Besides variations in the constitution, it is understood that the quantity of certain molecules in the blood vary within a healthy reference range. We often get the heat going through our veins when we look at our blood test results and notice that a particular value is out of the indicated reference range, or near the thresholds. Often this is ahead of our notion of being actually ill. It has been increasingly accepted that one single molecular biomarker can hardly be used for accurate prognosis of any complex disease (apart from a few very specific cases of microbial infections or specific metabolic disorders of the kidneys or the liver). Instead, molecular profiling has been growing recent attention in important fields, like the most common diseases as cardiovascular diseases and cancers. While looking at a bigger picture, such blood analysis can be interpreted as putting a perplexing puzzle together – where we do not even have a clear idea of how the final picture looks like or sometimes, how a single piece should appear. Ideally, we would have a complete “quantitative blood-based molecular landscape” which identifies all biomarkers and estimates their concentration. In reality, we are speaking of several tens of thousands of circulating molecules that have currently been associated to have an instructive role in medical diagnostics. Yet, there is no such technology to screen all types of molecules at once, or which is sensitive enough to detect all the important ones in the complex mixture of blood.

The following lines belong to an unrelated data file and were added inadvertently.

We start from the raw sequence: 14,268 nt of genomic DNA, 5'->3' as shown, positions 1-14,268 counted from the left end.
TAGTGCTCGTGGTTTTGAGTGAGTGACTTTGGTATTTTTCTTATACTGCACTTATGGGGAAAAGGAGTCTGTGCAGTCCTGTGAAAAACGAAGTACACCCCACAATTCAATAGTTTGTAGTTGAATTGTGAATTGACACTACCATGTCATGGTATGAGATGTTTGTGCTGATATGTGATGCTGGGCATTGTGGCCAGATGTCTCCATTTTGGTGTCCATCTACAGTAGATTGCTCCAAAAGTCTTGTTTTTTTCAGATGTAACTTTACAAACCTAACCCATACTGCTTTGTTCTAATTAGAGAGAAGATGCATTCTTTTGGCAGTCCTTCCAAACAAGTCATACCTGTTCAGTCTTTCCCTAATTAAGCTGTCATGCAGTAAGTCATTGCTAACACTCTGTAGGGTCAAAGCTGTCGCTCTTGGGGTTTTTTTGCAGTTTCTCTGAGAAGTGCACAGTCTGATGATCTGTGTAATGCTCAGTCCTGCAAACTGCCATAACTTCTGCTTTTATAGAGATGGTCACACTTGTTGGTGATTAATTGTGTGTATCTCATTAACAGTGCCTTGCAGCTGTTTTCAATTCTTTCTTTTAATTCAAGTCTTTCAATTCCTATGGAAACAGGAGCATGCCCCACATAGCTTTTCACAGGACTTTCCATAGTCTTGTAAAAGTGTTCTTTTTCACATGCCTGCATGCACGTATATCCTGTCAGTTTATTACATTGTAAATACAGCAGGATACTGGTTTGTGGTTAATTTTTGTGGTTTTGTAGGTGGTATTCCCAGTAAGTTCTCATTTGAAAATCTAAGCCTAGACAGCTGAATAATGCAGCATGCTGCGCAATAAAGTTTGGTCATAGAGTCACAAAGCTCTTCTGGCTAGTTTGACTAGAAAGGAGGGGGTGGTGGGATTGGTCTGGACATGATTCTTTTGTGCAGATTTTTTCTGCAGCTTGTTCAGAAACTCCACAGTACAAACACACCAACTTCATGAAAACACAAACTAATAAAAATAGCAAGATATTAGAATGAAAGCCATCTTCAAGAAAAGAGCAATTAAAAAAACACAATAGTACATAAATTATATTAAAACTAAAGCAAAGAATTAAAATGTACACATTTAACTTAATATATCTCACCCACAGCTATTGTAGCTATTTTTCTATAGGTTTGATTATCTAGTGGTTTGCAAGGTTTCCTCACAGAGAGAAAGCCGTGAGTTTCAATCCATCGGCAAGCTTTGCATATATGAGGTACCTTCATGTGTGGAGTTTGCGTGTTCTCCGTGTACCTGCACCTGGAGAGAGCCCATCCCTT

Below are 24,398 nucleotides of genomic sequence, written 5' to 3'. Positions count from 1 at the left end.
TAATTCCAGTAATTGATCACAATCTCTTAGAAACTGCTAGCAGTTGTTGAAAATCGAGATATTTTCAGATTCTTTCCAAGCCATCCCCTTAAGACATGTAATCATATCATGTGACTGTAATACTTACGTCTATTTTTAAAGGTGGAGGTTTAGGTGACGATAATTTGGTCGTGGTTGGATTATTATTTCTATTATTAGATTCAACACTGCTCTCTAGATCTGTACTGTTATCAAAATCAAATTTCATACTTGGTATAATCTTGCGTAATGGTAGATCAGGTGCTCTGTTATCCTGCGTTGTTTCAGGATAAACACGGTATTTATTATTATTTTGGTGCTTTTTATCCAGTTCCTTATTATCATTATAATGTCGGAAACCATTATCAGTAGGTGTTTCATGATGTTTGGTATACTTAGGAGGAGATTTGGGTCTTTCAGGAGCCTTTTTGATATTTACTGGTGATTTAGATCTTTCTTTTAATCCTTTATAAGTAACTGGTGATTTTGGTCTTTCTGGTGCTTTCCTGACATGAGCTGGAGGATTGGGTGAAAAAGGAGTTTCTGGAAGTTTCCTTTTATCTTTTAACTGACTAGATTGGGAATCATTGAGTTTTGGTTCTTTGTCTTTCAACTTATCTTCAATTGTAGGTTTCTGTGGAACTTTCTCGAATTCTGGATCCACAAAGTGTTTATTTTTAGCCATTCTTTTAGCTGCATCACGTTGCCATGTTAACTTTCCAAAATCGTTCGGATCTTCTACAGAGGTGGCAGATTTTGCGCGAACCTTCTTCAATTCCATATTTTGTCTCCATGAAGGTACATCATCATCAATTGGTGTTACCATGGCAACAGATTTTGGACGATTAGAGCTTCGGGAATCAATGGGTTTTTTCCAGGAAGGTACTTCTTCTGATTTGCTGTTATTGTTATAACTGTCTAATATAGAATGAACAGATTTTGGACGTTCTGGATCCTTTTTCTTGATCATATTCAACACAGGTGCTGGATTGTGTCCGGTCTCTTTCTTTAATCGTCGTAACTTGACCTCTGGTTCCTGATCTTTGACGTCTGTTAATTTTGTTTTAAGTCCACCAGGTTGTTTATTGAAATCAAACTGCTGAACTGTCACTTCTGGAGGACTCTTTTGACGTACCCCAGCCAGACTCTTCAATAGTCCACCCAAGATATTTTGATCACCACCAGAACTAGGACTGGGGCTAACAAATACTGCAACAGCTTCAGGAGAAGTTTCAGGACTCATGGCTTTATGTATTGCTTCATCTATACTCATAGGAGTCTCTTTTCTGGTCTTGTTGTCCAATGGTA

Human blood samples to be processed for infrared spectroscopy. Picture: Thorsten Naeser
The scientists at LAP have recently demonstrated the first generation of such a technology that allows for higher sensitivity in reporting on the nature of the entire complexity of molecules in liquid water-based samples (Pupeza et al., Nature 577, 52, 2020). Our paradigm relies on new ultrashort laser-pulsed field-resolved infrared spectroscopy measuring the molecular fingerprint that the sample leaves in the infrared, characteristic of both the nature and the quantity of the constituting molecules. We went on and devised new ways how to derive such infrared molecular fingerprints of human blood, after the blood and immune cells swimming therein are removed. In this sense, field-resolved infrared molecular fingerprints capture signals dependent on chemical bonds within all circulating molecules, independently of the higher-order structure of molecules in the sample – thus probing complex human samples in a pan-molecular manner that has not been imaginable with other technologies. Human biofluids will now be efficiently characterized by this new approach, with molecular fingerprinting on a new level of sensitivity combined with molecular coverage.
High-thoruput blood serum/plasma handling using automated liquid sampling system. Picture: Thorsten Naeser
Is that sufficient, and could we now go on and apply infrared molecular fingerprinting to capture diseases or characterize and monitor different states of human health?
The technology, while being extremely promising, is still in its early state and has been awaiting the clinical applicability. Nevertheless, it is prime time to get the feet wet and test our assay on real-world settings, which is the monitoring of healthy individuals. In collaboration with different clinics at the LMU in Munich, LAP scientists have already shown that every person has a unique infrared fingerprint. Importantly, our scientists could already provide evidence that these blood-based infrared fingerprints are stable over time and robust to daily perturbations. The existing data suggest that the infrared molecular fingerprints are, in principle, applicable to monitoring the deviations from a healthy state. Only if robust signal patterns can be derived out of further large-scale independent studies, can we make sure that one day we will be able to distinguish between healthy and disease electric-field molecular fingerprints which will be our entry pass to clinical practice.
How will CMF efforts contribute to health monitoring?